We thought that you might be interested to learn the story behind the current BDPA logo. We asked BDPA Chicago past president Ricky Penick (@RCPenick) to share the story with us. Here is what Ricky had to say:
according to some. Others believe it began exactly one year later. What is not disputed is that it marked the beginning of my term as president of BDPA Chicago Chapter.
My chapter members had spent the last nine years preparing me for the job and my mandate was very clear. My predecessor, Milt Haynes, had left the chapter in great shape when he moved into his new role as national president elect and we wanted to help the national organization while continuing to build our chapter which was, had been, and remains the largest chapter of BDPA. One way that we could do that was to host the 2001 national BDPA conference.
As a new member of the National Board of Directors, I volunteered to become the National Director of Organization Development under the auspices of National Vice President (Strategy and Planning) Donna McKay. In that role, I was tasked with two major issues: the name of the organization and the logo.
Earl Pace. I only had one question. “Do you think that we need to change our name?” Of course, the short answer was "no", but he went on to explain that from the beginning, it had been anticipated that the organization would be referred to by its acronym, BDPA rather than the formal legal name, Black Data Processing Associates. Since every single one of those words is controversial to somebody, let’s leave that for a separate discussion. Earl’s answer was good enough for me so
The logo was a different kind of issue. The original logo was a stylized tape reel. I don’t really know whether it was actually the original logo or who designed it, but it was the logo when I joined and I thought it was pretty cool. Sometime in the 90s, it was decided that the technology professionals of the day were no longer familiar with tape reels so an attempt was made to modernize the logo by adding a CD (I know, some of you are going “Oh, so that’s what that was.” and some of you are asking “What’s a CD?”. Welcome to the future).
Back in Chicago, our Corporate Advisory Council (CAC) was busy working with our chapter leadership on planning for our conference and how the chapter would participate and support the national organization. When I reported on my national responsibilities, someone suggested that the chapter give the national organization the gift of a new logo at the 2001 national BDPA conference.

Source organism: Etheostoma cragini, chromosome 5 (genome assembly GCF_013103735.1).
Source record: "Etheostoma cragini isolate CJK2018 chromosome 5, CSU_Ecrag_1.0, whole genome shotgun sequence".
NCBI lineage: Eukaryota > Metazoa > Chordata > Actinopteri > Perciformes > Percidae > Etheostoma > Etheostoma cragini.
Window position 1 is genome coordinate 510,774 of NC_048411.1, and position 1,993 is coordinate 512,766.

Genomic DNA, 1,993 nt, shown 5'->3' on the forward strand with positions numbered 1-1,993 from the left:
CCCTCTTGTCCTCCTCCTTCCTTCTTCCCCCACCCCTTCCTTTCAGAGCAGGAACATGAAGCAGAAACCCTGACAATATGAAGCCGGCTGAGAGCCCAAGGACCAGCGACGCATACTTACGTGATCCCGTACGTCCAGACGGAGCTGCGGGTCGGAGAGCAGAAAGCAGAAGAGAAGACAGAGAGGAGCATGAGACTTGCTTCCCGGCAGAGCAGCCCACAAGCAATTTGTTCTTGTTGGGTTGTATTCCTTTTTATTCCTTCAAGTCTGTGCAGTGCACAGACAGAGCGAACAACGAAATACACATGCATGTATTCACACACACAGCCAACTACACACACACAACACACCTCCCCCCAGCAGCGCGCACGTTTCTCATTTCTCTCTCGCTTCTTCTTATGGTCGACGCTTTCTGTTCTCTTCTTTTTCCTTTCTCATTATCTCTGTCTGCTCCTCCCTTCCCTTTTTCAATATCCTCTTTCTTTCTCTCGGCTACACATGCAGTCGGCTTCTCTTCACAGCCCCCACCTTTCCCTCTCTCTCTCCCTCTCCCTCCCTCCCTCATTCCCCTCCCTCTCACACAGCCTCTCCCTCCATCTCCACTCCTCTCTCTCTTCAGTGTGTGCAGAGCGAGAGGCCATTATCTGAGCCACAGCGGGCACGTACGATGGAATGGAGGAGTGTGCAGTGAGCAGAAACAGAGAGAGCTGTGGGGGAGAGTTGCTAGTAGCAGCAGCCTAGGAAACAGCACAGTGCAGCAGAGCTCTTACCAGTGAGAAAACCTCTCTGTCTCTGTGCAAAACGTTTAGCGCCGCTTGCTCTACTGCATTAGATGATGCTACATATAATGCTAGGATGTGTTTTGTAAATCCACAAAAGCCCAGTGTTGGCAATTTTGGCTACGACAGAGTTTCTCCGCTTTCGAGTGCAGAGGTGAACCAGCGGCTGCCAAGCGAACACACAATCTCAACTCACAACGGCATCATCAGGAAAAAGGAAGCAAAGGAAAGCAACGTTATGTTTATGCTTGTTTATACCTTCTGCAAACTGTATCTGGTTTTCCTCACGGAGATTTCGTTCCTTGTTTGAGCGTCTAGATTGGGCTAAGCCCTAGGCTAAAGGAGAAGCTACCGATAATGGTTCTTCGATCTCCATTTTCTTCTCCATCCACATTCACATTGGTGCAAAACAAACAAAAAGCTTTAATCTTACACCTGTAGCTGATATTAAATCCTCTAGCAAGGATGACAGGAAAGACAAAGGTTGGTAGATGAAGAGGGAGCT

As luck would have it, Bill Dunn of Dunn Solution Group (then known as Dunn Systems) announced that his company had recently acquired a graphic design firm and he volunteered their services to work with me to design a new logo. This was indeed fortuitous because graphic design is not in my skill set.
My criteria were simple and straight forward, at least to me. I asked for a design that was non-literal, so that it wouldn’t be made obsolete by changes in technology. It had to suggest “technology”, “association”, “boldness”, and “freshness”. The designers presented dozens of sketches. I made the initial selections based solely upon visceral response. Then we discussed each remaining selection and narrowed them down to three finalists to be presented to the CAC for a final recommendation, although all three would be presented to the National Board of Directors for the final choice of the new organizational logo. I decided that each should be rendered in red, black, and green.
As it happens, the logo that was recommended by the CAC and which eventually became the official logo of BDPA was my first and only choice among those designs that were commissioned. That was a good thing, because the approval took the better part of two years and would never have happened if I had been ambivalent. It was a lesson in consensus building and all of the strengths and weaknesses of the leadership structure of the organization came to the fore during this process. At some point I had to call upon all of my experience with decision support, project management, negotiation, facilitation, and more than a little anger management, but it eventually happened.
Along the way, there were those wanted “none of the above”, those who thought that because they weren’t around at the beginning of the process that everyone should start over, and those who didn’t want it because Chicago offered it. There were even some who thought that red, black, and green were too “militant”. Oh for crying out loud…
Every few months I hear from some new kid who earnestly informs me that the “problem” with BDPA is marketing and we need to start with a new name and a new logo. Don’t be mad. I’m not laughing AT you, kid. More power to you. Go for it.
The number one question that I have been asked about the logo is “But what does it mean?”. My answer to that is it means whatever you want it to mean (and remind me not to invite you to the Museum of Contemporary Art). I can tell you what it means to me; “E Pluribus Unum-- From many, one”.
Asante sana to Ricky for sharing this story! Perhaps you would care to share what the current BDPA logo means to you?